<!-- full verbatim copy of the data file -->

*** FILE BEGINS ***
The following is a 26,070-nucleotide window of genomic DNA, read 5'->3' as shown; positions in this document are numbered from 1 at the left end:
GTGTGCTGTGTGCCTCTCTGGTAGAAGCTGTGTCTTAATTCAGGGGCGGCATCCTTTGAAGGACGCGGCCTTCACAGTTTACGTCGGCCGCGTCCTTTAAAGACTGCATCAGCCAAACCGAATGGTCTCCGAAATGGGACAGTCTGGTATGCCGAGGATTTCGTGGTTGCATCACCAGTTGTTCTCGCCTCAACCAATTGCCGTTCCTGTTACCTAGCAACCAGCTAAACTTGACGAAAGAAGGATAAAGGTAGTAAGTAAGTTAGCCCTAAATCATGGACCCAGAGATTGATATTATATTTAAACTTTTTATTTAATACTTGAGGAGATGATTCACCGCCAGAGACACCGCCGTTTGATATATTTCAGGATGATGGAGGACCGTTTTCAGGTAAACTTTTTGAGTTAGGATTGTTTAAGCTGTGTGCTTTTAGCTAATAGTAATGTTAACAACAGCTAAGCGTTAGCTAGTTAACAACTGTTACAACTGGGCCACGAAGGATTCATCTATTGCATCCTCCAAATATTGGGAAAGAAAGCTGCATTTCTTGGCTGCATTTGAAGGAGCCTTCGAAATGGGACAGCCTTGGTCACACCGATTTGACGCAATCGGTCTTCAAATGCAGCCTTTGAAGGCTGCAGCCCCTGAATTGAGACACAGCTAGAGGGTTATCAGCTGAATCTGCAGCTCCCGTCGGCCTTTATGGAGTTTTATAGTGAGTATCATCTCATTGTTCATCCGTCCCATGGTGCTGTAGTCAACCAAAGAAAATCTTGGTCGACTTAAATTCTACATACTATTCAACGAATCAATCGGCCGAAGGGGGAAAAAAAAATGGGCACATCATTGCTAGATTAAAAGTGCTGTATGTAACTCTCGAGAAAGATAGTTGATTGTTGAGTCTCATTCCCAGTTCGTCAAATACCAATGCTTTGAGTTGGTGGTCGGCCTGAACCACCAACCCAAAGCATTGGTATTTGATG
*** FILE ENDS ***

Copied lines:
The following is a 26,070-nucleotide window of genomic DNA, read 5'->3' as shown; positions in this document are numbered from 1 at the left end:
GTGTGCTGTGTGCCTCTCTGGTAGAAGCTGTGTCTTAATTCAGGGGCGGCATCCTTTGAAGGACGCGGCCTTCACAGTTTACGTCGGCCGCGTCCTTTAAAGACTGCATCAGCCAAACCGAATGGTCTCCGAAATGGGACAGTCTGGTATGCCGAGGATTTCGTGGTTGCATCACCAGTTGTTCTCGCCTCAACCAATTGCCGTTCCTGTTACCTAGCAACCAGCTAAACTTGACGAAAGAAGGATAAAGGTAGTAAGTAAGTTAGCCCTAAATCATGGACCCAGAGATTGATATTATATTTAAACTTTTTATTTAATACTTGAGGAGATGATTCACCGCCAGAGACACCGCCGTTTGATATATTTCAGGATGATGGAGGACCGTTTTCAGGTAAACTTTTTGAGTTAGGATTGTTTAAGCTGTGTGCTTTTAGCTAATAGTAATGTTAACAACAGCTAAGCGTTAGCTAGTTAACAACTGTTACAACTGGGCCACGAAGGATTCATCTATTGCATCCTCCAAATATTGGGAAAGAAAGCTGCATTTCTTGGCTGCATTTGAAGGAGCCTTCGAAATGGGACAGCCTTGGTCACACCGATTTGACGCAATCGGTCTTCAAATGCAGCCTTTGAAGGCTGCAGCCCCTGAATTGAGACACAGCTAGAGGGTTATCAGCTGAATCTGCAGCTCCCGTCGGCCTTTATGGAGTTTTATAGTGAGTATCATCTCATTGTTCATCCGTCCCATGGTGCTGTAGTCAACCAAAGAAAATCTTGGTCGACTTAAATTCTACATACTATTCAACGAATCAATCGGCCGAAGGGGGAAAAAAAAATGGGCACATCATTGCTAGATTAAAAGTGCTGTATGTAACTCTCGAGAAAGATAGTTGATTGTTGAGTCTCATTCCCAGTTCGTCAAATACCAATGCTTTGAGTTGGTGGTCGGCCTGAACCACCAACCCAAAGCATTGGTATTTGATG